Court Abused Its Discretion In Exercising Its Inherent Power to Grant a Motion to Vacate a Default Judgment More than a Year After the Judgment Was Entered (Five Years Here)
The Second Department determined Supreme Court should not have exercised its inherent power to vacate a default judgment more than one year after the judgment was entered (five years here):
Pursuant to CPLR 5015(a)(1), a court may relieve a party from a judgment on the ground of excusable default, if a motion for that relief is made within one year after service of a copy of the judgment with written notice of entry (see CPLR 5015[a]…). In addition, even after expiration of the one-year limitations period set forth in CPLR 5015, “a court may vacate its own judgment for sufficient reason and in the interests of substantial justice”… .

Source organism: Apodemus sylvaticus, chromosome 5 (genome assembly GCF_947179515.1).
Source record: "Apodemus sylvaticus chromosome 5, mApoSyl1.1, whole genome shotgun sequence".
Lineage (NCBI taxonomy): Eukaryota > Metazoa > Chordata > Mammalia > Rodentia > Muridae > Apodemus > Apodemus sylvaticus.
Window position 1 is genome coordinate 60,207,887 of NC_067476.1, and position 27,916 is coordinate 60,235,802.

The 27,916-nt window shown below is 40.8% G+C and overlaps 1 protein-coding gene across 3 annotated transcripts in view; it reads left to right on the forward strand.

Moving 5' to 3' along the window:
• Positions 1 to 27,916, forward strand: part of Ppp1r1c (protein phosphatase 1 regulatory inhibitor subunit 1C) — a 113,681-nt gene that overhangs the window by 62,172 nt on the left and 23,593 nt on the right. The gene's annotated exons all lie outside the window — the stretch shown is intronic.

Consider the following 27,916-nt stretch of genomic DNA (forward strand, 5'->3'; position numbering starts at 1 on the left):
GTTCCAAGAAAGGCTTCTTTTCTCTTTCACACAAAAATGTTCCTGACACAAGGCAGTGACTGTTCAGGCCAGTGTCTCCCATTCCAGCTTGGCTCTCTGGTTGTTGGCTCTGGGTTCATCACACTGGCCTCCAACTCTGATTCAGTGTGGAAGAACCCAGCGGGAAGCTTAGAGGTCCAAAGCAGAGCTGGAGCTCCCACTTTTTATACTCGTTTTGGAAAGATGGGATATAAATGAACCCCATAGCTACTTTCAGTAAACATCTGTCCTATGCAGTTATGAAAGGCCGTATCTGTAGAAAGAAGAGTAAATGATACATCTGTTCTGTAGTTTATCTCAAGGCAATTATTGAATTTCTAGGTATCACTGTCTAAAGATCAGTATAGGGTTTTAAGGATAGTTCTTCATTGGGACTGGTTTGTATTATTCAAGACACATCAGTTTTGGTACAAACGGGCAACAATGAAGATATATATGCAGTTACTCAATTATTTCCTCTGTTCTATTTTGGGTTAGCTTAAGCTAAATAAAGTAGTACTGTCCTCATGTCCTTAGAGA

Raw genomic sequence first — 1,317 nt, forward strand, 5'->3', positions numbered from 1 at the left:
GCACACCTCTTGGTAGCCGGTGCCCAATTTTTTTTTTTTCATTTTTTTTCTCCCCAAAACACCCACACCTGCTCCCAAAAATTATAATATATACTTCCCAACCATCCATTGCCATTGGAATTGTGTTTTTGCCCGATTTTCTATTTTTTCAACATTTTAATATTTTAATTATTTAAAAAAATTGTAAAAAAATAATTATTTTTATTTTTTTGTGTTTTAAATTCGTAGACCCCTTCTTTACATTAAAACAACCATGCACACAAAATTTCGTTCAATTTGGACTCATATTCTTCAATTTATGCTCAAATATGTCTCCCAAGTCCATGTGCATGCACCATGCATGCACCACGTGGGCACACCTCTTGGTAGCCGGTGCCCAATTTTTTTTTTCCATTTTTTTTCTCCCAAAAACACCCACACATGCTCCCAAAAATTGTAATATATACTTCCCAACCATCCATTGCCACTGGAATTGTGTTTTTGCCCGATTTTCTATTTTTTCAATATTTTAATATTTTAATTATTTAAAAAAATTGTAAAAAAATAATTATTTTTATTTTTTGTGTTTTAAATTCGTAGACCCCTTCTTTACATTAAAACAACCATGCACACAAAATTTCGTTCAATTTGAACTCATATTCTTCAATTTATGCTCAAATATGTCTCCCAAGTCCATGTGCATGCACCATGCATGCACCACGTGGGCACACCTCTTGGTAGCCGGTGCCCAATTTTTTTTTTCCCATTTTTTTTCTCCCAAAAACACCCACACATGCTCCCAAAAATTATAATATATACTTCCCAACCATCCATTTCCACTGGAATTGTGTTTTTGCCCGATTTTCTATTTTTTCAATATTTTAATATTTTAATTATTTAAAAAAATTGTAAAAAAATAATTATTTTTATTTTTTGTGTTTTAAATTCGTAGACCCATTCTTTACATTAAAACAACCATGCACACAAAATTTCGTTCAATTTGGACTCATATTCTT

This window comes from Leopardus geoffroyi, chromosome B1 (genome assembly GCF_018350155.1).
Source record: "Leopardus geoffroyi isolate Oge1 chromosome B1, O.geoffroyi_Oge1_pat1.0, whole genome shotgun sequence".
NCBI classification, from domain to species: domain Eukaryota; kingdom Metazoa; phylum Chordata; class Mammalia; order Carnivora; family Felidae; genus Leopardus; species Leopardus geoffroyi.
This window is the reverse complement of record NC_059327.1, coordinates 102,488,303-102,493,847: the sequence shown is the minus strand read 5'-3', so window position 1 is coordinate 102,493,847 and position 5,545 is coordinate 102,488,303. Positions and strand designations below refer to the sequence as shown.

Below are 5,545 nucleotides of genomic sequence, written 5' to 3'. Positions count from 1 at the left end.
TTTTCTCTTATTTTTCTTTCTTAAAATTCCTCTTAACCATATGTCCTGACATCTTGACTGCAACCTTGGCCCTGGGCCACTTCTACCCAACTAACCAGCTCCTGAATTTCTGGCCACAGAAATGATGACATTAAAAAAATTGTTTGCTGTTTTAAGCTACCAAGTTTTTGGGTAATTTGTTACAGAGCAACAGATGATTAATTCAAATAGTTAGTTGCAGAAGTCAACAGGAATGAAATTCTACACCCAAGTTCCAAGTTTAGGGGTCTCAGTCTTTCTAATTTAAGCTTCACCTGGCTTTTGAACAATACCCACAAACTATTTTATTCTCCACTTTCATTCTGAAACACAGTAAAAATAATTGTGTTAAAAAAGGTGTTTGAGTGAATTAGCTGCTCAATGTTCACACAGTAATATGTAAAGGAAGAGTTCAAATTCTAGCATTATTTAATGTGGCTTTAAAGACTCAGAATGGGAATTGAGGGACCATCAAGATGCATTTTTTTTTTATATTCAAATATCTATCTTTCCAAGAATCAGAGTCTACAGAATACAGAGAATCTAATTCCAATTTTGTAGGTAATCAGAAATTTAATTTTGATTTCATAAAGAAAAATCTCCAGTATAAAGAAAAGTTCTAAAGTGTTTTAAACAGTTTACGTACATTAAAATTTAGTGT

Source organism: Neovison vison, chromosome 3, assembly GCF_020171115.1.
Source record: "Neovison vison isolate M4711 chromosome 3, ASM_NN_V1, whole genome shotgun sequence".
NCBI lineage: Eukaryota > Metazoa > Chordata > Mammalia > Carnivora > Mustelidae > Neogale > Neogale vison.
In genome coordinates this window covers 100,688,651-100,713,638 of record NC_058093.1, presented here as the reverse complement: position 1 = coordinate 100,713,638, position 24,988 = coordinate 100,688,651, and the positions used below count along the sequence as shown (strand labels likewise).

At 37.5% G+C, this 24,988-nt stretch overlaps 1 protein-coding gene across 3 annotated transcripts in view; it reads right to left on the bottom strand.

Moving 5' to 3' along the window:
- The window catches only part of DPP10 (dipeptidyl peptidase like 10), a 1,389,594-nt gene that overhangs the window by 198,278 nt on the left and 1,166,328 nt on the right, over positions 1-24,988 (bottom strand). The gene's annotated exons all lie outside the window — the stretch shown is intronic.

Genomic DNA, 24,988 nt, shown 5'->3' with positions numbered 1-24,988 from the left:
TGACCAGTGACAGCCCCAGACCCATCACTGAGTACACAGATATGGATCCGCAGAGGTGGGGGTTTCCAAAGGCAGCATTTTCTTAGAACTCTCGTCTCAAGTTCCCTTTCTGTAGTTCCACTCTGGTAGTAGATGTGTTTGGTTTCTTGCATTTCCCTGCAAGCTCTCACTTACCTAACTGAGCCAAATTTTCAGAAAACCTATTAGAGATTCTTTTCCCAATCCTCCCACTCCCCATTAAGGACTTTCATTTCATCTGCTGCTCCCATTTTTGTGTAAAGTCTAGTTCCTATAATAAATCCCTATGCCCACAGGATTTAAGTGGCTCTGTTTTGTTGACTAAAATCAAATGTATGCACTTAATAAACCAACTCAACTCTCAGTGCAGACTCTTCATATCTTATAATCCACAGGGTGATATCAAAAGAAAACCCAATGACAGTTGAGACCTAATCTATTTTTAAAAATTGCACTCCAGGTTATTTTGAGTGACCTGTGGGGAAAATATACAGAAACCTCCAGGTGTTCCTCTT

Here, to the extent the defendant sought to vacate the judgment against her pursuant to CPLR 5015(a)(1), that branch of her motion was untimely because it was not made within one year after service upon her of a copy of the judgment with notice of entry (see CPLR 5015[a]… ) . Further, contrary to the Supreme Court’s conclusion, the interests of substantial justice did not warrant vacating the judgment against the defendant in the exercise of the court’s inherent power … . Yung Chong Ho v Uppal, 2015 NY Slip Op 06132, 2nd Dept 7-15-15